Never mind all that talk about conservatives wanting to secede from the union.
A group of liberals are working to split Arizona into two states and want voters to decide the issue in the next Presidential election.
According to Reuters:
A group of lawyers from the Democratic stronghold of Tucson and surrounding Pima County have launched a petition drive seeking support for a November 2012 ballot question on whether the 48th state should be divided in two.
The ultimate goal of the newly formed political action committee Start our State is to split Pima County off into what would become the nation’s 51st state, tentatively dubbed Baja Arizona.
The idea of “Baja Arizona” is nothing new, although the issue has gained headway with the recent flap over Arizona’s law on illegal immigration. According to the Economist, some trace the idea back to the Gadsden Purchase of 1854. Reuters reports the concept goes back to 1965, and the attorney who is credited with coining the name supports the effort to turn Pima County into a separate state.
Some might think it ludicrous that a single county could become a state, but Pima County has a bigger population than seven states, including Wyoming, Montana and Vermont. It is also physically larger than several states, including Conneticut, Delaware and Rhode Island.
It would not be the first time a state was broken up. Until 1820, Maine was part of Massachusetts, and West Virginia came about when Virginia seceded from the Union and joined the Confederacy.
But it could mark the first time a state was formed to escape conservatism.
Paul Eckerstrom, co-chair of the group Save Our State, said the Arizona Legislature has gone too far to the right with legislative actions he said “really does border on them saying they don’t want to be part of the Union any longer.”
According to Eckerstrom, the move will tell lawmakers in Phoenix that Pima County doesn’t like the direction they are taking the state.
“I’m tired of hoping and praying that rationality will come to Phoenix,” he said.
A web site showing support for “Baja Arizona” demonstrates the worldview of those seeking secession:
The primary differences between Baja Arizona and the remainder of Arizona are of attitude and tolerance. The people of Baja Arizona are known throughout the southwest for their enlightened view of the world. This is obviously not the case with the passaged of SB 1070 making it illegal to be an illegal in Arizona.
In Baja Arizona people fight for civil rights. In Maricopa County they are jailing immigrants.
In Baja Arizona a major issue is environmental quality. In Maricopa the major concerns are how to harrass Mexicans, and how to gut the budgets of the state university system so we don’t have too many smart people to disagree with the dunderheads in the State Legislature.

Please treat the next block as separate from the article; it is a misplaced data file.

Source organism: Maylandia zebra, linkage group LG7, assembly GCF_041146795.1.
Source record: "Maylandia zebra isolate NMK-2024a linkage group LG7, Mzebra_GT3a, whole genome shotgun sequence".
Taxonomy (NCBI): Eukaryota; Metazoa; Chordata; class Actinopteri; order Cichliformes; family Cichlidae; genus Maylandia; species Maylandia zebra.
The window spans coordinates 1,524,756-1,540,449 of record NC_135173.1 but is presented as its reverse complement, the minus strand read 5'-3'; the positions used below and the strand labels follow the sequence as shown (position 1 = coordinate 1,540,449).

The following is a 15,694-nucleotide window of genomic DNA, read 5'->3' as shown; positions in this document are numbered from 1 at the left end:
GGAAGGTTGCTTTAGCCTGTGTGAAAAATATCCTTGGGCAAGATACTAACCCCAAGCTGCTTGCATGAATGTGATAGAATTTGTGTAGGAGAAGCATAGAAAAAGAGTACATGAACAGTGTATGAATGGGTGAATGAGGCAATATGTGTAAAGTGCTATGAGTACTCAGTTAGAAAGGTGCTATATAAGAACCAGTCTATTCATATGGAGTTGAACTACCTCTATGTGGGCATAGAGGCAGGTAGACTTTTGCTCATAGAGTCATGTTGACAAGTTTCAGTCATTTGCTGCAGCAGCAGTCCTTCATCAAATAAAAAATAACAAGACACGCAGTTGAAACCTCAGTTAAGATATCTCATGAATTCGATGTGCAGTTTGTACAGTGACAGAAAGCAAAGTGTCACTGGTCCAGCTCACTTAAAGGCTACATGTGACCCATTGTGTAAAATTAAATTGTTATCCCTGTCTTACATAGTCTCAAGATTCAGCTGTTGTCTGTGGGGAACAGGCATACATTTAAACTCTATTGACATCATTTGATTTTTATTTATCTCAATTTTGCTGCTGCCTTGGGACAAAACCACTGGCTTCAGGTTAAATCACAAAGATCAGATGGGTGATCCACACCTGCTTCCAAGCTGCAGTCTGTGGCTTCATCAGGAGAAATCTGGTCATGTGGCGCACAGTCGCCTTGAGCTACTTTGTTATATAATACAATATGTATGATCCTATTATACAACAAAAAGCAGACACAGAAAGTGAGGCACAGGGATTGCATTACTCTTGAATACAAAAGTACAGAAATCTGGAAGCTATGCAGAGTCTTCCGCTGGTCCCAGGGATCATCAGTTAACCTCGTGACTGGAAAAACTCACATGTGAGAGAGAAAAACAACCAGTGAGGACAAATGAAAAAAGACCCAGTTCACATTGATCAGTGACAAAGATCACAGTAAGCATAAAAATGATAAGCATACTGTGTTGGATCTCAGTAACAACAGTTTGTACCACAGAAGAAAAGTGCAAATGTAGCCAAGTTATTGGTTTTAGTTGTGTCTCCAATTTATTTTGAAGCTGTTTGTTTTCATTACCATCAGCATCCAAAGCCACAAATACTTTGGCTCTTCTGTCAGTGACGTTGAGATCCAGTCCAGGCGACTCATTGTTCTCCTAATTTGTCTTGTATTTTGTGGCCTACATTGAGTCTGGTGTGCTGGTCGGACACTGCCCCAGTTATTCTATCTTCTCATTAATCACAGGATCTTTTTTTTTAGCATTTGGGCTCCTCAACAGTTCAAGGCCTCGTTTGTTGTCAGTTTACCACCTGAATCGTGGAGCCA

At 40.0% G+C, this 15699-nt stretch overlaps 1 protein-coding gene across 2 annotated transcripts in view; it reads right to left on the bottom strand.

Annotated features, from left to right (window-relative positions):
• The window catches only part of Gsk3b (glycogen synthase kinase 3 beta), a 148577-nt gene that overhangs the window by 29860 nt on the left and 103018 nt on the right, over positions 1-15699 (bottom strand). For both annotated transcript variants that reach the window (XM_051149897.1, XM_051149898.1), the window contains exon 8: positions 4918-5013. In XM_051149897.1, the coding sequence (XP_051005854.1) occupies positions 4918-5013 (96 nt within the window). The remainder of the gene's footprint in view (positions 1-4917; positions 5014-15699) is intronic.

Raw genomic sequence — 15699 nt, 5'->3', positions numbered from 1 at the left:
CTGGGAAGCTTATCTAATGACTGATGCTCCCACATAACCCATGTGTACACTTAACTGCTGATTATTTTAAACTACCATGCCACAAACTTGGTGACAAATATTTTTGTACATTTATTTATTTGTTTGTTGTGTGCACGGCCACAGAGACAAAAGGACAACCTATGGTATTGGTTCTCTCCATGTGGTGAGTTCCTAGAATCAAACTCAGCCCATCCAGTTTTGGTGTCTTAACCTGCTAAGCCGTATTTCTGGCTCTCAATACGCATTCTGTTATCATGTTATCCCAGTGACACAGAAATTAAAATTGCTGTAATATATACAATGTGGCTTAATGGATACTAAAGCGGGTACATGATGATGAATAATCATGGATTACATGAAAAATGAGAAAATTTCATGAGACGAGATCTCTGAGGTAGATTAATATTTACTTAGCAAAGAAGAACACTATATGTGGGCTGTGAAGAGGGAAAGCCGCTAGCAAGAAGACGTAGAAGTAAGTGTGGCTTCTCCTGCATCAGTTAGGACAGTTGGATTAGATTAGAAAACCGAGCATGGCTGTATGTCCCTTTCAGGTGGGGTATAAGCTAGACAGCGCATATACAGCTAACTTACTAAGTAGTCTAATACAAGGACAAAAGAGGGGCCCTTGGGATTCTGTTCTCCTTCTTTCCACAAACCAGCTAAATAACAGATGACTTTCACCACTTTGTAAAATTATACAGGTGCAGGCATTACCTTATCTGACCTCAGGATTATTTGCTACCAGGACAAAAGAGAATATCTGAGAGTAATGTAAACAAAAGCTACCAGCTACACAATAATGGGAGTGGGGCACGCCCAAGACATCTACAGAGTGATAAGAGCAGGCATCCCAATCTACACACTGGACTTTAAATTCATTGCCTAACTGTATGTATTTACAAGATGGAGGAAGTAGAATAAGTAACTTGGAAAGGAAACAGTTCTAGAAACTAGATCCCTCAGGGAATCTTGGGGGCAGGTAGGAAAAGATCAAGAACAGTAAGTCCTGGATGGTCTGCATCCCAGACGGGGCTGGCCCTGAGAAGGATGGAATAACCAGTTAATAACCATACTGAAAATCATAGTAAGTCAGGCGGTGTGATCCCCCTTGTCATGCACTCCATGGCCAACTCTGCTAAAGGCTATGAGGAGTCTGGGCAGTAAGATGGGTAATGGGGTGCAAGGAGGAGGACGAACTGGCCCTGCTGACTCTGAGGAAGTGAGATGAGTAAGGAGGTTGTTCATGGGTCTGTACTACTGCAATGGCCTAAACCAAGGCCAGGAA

But is scession the answer?
The Daily Star reports that Republican Supervisor Ray Carroll said the effort was sparked by “political opportunism.”.
“The better solution would be to find candidates that better represent them to win campaigns and win seats, and take government in the direction they want to take it,” he said.
But, as ABC News points out, secession would not be easy:
The non-binding resolution expressing a desire of residents to break away from Arizona first needs an estimated 30,000 signatures to get on the ballot in November 2012.
Then, even if it passed, secession would need approval from statewide voters. Pima County officials would need to draft a new state constitution, and the U.S. Congress and the President would have to accept the as-yet-unnamed territory as the 51st state.
“These are big hurdles, and we know that,” said Eckerstrom. “But we want to let the legislature know that we are not happy with the extremist policies coming out of there.
“At the very least, we want to send a message to the country that there are people in Arizona that are reasonable and moderate,” he said. “If a majority approves this, or even comes close, it will give voice to that.”
According to the Arizona Daily Star:
Organizers concede that there are daunting hurdles. They must first get on the ballot, then get approval from the Legislature or from state voters to allow the exodus. A new state constitution would have to be approved, plus they’d have to get the OK from Congress and the president.
The committee hit its first hurdle hours after announcing the effort. It wanted the Pima County Board of Supervisors to put the issue on the ballot, but Chris Straub, chief civil deputy attorney in the County Attorney’s Office, torpedoed that idea, saying the board doesn’t have the authority. Straub also said citizens don’t have the right to do something by initiative that the board can’t do.
If liberals in Arizona are successful in their efforts, will others be inspired to do the same? The possibilities are endless.
If you like this article, you can follow Joe on Twitter @jnewby1956, visit his Facebook page, or click the Subscribe button to receive email updates when a new article is published.